On Saturday, April 7, for the first time the Grand Rapids Latin American Film Festival will offer special programming for kids and their families. At 1:30 pm there will be live puppet shows in Spanish, followed by a screening of Anina, an animated film from Uruguay, at 2 pm, followed by a another puppet show, “The Fabulous Johnny Frog,” in English at 4 pm.
Children must be accompanied by an adult.
Location: Wealthy Street Theatre Micro-Cinema.
This spring, Colombian director Catalina Mesa will be coming to Grand Rapids to discuss her documentary, Jericó: El Infinito Vuelo de los Días (Jericó: The Infinite Flight of Days), on Friday, April 6 after the film is screened at 8 pm at Wealthy Theatre. The documentary weaves together the everyday encounters and conversations of women of different ages and backgrounds living in a small Colombian town called Jericó, revealing their wisdom, personal tragedies, and comedic take on life.
Another guest director at the festival will be Gustavo Rondón, from Venezuela, who will be sharing his perspective after the showing of his first feature film, La Familia (The Family), on Saturday, April 7 at 8 pm. The film is about Andrés and his son Pedro who live in the outskirts of Caracas but who hardly see each other, until one day Pedro gets into serious trouble and father and son must flee their home in a journey that brings them closer in ways they could not have imagined. Rondón will also be speaking about another Venezuelan film that he edited, El Amparo, after that film’s screening on Saturday, April 7 at 5 pm.
A number of other films will also be followed by panel discussions with special guests. See the festival schedule for details.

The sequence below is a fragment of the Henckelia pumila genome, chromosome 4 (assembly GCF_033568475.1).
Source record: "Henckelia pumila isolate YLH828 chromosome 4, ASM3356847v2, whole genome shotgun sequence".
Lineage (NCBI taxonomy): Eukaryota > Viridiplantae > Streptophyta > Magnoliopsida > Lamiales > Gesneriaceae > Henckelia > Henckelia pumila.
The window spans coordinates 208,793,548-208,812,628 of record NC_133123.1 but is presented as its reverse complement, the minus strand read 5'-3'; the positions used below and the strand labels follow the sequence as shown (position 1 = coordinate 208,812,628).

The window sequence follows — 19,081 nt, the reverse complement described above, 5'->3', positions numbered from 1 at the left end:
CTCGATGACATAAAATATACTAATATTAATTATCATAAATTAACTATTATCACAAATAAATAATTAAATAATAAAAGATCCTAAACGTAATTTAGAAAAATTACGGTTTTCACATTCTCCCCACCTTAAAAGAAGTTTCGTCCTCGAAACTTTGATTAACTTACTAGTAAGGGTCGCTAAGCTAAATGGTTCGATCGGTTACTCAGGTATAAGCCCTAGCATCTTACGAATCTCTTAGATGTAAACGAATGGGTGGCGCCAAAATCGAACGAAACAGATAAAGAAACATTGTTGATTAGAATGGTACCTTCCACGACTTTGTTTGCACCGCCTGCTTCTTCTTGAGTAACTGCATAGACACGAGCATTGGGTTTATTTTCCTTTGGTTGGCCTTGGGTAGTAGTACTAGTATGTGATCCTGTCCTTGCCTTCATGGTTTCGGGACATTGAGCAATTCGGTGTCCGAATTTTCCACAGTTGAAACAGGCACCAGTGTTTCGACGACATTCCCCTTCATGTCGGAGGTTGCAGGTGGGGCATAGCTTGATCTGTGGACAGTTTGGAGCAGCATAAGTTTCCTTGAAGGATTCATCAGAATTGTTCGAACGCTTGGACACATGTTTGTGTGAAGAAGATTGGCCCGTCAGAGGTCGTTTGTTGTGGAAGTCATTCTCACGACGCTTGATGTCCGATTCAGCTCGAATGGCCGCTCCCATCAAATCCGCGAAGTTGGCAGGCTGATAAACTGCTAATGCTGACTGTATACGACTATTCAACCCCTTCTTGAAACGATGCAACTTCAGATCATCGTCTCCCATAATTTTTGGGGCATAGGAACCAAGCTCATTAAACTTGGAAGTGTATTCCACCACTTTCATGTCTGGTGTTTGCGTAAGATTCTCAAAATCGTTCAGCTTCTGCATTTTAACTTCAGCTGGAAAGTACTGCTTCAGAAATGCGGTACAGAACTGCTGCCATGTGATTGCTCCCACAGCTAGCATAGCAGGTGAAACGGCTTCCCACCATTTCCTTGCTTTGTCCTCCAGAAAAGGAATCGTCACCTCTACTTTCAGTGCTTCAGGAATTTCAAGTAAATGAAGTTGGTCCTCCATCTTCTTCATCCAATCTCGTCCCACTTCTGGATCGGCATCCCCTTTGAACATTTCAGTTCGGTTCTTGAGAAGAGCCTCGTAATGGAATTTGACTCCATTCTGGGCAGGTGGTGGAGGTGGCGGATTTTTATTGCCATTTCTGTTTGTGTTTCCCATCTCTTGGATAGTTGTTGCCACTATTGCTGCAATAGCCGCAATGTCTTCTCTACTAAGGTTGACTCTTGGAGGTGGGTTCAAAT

GRLAFF is proud to announce the winner of the 2018 Festival poster design contest. Kendall College of Art and Design (KCAD) student Tylan Davis is the winner!
The contest was open to all KCAD students and design teams. Entries were required to demonstrate a link to the GRLAFF mission: to foster a nuanced understanding of Latin American and Latino experiences through the art of film, to provide opportunities for constructive dialogue across cultures, and to enrich the social fabric of our community.
Tylan wrote this statement about his artwork: “For this design, I wanted to create a symbol that was both inviting and dynamic. I created this artwork to resemble three things: a spinning dress, a sun, and a flower. The color scheme was chosen to represent the warmth of the region, and the dust on the background was used to add an old-film feel to it.”
Congratulations to Tylan, and thank you to all the students that participated the contest.